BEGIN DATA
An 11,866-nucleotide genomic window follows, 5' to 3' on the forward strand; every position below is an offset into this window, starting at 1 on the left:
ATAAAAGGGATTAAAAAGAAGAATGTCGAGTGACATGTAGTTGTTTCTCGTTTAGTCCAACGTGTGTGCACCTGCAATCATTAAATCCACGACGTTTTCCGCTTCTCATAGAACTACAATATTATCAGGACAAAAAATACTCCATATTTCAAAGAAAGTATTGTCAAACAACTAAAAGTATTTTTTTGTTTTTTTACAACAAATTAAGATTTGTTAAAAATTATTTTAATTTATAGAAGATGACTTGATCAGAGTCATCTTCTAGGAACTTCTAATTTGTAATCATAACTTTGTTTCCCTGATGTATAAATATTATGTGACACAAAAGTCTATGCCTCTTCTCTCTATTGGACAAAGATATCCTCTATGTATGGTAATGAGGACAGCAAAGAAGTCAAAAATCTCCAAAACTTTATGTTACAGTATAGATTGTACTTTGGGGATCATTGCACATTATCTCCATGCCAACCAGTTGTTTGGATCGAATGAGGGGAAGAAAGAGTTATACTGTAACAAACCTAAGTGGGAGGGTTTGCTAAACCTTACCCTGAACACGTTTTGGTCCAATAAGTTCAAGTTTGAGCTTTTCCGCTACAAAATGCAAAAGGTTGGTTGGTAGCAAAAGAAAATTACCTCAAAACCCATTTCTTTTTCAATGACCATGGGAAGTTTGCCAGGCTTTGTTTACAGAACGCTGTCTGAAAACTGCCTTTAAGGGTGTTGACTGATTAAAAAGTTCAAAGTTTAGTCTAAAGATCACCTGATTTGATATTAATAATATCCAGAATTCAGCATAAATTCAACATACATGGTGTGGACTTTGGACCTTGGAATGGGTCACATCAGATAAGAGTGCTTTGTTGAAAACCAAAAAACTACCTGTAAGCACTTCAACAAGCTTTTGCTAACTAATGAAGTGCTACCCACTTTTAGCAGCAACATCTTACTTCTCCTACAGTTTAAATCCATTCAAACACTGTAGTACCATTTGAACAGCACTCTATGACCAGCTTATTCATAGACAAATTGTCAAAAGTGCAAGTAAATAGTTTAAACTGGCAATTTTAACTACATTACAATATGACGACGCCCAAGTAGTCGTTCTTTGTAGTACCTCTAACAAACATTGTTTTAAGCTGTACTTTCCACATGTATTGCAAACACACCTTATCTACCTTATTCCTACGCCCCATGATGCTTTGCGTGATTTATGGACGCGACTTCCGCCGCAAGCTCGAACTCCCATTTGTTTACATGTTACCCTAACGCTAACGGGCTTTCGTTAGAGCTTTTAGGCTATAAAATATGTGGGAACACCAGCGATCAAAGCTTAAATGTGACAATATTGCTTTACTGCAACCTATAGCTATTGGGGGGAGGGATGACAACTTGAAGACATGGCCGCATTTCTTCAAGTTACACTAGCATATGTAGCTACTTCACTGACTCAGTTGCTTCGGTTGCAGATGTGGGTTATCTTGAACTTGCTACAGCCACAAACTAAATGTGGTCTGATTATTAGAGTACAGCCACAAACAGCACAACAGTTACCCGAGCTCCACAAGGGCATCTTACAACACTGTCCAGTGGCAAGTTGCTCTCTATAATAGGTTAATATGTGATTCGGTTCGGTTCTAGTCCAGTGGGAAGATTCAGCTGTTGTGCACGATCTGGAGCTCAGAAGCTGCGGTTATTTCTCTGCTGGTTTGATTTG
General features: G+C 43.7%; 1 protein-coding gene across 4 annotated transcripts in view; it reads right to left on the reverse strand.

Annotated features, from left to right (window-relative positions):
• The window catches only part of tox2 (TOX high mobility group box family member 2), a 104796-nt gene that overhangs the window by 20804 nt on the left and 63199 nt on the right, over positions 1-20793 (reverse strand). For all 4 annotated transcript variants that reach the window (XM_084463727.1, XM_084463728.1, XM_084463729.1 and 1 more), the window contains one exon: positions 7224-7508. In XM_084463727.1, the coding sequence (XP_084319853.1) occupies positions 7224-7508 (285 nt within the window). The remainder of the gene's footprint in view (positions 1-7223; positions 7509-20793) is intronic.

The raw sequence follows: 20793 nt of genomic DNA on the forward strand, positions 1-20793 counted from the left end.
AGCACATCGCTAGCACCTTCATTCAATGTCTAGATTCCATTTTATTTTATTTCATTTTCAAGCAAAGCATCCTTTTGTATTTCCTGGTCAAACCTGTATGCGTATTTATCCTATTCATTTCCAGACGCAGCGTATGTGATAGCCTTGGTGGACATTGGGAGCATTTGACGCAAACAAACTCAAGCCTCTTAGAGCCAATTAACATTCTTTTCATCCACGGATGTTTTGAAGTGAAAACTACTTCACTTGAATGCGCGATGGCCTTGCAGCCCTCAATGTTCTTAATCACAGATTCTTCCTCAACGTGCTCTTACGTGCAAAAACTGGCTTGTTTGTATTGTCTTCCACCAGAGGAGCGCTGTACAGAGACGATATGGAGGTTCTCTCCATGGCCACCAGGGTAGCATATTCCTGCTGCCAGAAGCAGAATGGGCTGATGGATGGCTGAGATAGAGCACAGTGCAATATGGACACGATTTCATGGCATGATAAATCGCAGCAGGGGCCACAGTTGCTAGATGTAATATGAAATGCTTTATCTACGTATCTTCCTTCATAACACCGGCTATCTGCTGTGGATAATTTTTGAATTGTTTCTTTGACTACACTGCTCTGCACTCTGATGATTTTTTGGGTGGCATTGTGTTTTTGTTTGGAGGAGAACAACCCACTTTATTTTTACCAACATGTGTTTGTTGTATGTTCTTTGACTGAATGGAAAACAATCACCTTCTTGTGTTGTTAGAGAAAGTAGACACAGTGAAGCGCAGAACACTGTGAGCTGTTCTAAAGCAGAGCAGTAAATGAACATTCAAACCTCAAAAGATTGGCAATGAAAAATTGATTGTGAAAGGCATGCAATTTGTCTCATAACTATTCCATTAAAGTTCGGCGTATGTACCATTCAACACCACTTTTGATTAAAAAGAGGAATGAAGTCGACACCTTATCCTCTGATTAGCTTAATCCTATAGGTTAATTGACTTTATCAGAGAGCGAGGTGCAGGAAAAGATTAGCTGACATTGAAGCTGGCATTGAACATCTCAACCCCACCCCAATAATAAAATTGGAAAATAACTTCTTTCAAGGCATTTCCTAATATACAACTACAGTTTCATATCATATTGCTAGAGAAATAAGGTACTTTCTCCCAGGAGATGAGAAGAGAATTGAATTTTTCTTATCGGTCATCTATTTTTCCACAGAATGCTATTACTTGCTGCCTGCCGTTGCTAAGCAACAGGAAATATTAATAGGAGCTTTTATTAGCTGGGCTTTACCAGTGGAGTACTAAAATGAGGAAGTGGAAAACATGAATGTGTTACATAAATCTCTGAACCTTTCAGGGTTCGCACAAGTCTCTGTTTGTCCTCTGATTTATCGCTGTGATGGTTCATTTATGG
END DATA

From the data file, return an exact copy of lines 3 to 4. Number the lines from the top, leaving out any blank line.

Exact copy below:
General features: G+C 43.7%; 1 protein-coding gene across 4 annotated transcripts in view; it reads right to left on the reverse strand.

Annotated features, from left to right (window-relative positions):